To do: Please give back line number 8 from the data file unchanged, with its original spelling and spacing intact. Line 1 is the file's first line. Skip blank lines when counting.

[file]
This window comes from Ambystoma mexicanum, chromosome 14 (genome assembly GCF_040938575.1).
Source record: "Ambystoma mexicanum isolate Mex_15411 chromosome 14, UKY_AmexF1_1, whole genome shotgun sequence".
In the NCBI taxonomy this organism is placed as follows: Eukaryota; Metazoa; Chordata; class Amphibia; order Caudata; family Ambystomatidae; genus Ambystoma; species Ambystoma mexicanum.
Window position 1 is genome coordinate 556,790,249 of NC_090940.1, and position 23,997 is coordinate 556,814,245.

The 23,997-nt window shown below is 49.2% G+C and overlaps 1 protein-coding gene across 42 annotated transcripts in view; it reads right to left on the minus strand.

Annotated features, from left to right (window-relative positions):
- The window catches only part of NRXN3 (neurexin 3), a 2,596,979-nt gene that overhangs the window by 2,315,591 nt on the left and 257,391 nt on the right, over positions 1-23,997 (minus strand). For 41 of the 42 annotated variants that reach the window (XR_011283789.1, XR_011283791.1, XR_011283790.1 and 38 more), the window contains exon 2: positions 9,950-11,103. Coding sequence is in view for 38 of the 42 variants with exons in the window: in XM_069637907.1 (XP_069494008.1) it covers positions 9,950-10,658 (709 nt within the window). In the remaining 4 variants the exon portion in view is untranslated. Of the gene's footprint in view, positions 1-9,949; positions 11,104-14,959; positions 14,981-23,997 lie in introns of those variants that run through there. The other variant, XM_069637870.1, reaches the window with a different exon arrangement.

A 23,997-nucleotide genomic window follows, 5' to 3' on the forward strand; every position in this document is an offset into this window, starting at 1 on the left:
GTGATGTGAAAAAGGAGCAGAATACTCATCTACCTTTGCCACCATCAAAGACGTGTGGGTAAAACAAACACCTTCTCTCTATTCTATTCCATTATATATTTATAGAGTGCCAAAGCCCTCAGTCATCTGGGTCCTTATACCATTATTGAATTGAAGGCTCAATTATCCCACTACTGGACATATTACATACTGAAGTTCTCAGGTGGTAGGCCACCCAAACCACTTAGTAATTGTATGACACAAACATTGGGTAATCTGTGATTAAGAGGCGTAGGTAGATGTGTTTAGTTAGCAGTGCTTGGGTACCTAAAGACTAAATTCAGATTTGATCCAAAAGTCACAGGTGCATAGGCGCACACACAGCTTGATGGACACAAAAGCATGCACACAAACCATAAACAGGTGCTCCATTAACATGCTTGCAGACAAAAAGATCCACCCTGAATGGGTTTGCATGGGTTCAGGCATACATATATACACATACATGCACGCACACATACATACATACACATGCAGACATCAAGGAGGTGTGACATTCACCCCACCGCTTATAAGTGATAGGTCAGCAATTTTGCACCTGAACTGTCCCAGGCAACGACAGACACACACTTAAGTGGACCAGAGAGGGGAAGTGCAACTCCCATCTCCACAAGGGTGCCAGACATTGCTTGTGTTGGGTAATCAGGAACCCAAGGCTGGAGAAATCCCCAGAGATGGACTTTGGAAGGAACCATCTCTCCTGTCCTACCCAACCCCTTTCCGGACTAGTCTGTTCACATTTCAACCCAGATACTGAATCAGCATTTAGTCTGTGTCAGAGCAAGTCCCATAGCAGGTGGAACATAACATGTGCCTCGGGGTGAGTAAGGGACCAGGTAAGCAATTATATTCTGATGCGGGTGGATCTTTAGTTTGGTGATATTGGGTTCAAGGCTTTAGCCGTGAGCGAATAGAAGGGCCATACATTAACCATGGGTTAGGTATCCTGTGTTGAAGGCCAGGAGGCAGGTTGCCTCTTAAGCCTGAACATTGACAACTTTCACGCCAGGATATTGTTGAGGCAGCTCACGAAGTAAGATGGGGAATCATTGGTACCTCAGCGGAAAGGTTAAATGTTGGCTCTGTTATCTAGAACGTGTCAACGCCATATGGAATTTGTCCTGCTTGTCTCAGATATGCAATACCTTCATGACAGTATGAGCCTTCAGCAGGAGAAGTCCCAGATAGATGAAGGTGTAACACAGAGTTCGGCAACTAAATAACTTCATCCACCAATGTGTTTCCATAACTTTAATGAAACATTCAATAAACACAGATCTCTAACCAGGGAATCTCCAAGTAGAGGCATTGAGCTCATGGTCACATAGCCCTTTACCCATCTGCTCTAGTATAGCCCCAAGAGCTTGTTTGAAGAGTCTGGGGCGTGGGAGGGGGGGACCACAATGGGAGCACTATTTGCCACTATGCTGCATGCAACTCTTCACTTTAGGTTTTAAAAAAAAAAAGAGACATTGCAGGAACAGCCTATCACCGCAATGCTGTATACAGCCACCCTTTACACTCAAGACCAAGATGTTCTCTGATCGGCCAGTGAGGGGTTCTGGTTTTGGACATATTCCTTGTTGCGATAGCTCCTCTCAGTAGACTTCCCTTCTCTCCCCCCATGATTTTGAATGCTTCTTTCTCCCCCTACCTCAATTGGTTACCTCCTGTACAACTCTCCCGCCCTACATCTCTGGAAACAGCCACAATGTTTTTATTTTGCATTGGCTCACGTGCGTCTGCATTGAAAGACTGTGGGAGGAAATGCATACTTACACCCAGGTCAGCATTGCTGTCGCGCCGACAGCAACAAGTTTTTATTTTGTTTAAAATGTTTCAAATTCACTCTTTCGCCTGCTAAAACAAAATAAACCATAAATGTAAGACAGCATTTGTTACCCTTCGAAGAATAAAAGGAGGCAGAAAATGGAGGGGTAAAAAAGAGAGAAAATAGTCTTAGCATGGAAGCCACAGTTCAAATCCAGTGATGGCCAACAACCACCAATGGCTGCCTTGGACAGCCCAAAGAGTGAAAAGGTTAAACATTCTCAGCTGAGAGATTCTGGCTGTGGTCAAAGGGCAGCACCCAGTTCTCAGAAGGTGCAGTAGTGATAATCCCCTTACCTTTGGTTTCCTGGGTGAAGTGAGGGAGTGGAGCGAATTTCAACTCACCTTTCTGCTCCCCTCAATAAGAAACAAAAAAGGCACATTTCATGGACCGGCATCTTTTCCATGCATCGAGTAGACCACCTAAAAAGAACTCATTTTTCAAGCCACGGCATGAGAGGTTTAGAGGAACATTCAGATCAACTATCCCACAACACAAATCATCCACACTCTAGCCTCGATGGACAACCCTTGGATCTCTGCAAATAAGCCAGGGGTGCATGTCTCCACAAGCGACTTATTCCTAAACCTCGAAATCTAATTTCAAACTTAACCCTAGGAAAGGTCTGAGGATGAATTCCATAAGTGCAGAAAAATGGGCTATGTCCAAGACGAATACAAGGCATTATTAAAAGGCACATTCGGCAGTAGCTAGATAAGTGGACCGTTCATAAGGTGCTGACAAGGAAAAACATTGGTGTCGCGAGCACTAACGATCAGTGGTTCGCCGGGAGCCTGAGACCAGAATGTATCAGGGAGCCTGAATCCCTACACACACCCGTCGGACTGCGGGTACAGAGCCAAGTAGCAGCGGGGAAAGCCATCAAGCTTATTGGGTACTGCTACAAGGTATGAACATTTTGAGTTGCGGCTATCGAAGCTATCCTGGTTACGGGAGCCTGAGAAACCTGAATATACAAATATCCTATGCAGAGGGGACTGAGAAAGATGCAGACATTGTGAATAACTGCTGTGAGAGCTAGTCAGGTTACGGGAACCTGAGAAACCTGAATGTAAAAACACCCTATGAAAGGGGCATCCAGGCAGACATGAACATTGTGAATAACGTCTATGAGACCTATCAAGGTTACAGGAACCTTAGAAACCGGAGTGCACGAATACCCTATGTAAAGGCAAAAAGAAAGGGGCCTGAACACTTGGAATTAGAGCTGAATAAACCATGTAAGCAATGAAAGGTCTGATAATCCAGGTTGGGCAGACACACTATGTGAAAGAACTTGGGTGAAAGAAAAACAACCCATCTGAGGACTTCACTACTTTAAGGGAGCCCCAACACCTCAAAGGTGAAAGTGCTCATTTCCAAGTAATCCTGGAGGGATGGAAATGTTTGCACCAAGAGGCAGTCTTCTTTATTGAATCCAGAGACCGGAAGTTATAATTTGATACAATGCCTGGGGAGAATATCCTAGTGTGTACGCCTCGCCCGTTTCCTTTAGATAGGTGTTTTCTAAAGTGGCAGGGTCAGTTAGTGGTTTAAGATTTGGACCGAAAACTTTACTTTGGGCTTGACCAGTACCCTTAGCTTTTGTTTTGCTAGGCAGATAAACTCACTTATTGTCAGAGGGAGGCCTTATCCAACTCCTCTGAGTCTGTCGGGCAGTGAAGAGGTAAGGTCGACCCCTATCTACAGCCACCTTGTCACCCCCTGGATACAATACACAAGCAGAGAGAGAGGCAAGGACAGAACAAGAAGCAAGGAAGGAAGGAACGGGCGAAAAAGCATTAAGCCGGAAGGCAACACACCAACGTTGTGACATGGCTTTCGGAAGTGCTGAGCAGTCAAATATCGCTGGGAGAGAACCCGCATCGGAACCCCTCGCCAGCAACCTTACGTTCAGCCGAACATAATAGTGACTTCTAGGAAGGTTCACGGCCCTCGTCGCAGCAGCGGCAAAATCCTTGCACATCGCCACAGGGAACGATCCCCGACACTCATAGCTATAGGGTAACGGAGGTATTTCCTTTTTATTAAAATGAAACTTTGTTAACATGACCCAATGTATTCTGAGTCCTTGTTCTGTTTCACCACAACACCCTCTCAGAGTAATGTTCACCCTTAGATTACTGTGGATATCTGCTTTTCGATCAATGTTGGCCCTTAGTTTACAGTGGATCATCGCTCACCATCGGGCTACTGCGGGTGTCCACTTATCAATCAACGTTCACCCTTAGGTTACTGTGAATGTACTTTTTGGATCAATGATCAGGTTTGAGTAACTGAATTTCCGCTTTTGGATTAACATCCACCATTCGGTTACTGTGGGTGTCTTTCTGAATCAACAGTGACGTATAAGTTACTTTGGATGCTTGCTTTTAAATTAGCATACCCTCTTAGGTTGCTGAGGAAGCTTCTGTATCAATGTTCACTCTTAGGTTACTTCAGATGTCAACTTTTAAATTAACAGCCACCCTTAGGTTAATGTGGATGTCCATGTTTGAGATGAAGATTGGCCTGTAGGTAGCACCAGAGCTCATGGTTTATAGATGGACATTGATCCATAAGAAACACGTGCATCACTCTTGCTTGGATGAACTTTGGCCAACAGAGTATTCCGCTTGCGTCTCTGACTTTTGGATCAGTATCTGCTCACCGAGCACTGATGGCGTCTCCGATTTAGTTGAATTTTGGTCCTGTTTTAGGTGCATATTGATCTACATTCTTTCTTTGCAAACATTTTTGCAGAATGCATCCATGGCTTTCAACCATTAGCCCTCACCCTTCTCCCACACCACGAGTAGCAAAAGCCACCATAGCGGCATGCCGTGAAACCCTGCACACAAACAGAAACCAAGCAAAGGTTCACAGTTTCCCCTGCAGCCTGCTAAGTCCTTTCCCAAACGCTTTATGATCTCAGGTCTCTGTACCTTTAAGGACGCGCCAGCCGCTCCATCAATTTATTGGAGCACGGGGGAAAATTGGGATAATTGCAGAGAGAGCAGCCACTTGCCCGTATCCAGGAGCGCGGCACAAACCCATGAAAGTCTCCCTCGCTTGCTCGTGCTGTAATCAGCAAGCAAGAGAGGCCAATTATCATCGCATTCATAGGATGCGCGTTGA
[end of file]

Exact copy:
A 23,997-nucleotide genomic window follows, 5' to 3' on the forward strand; every position in this document is an offset into this window, starting at 1 on the left: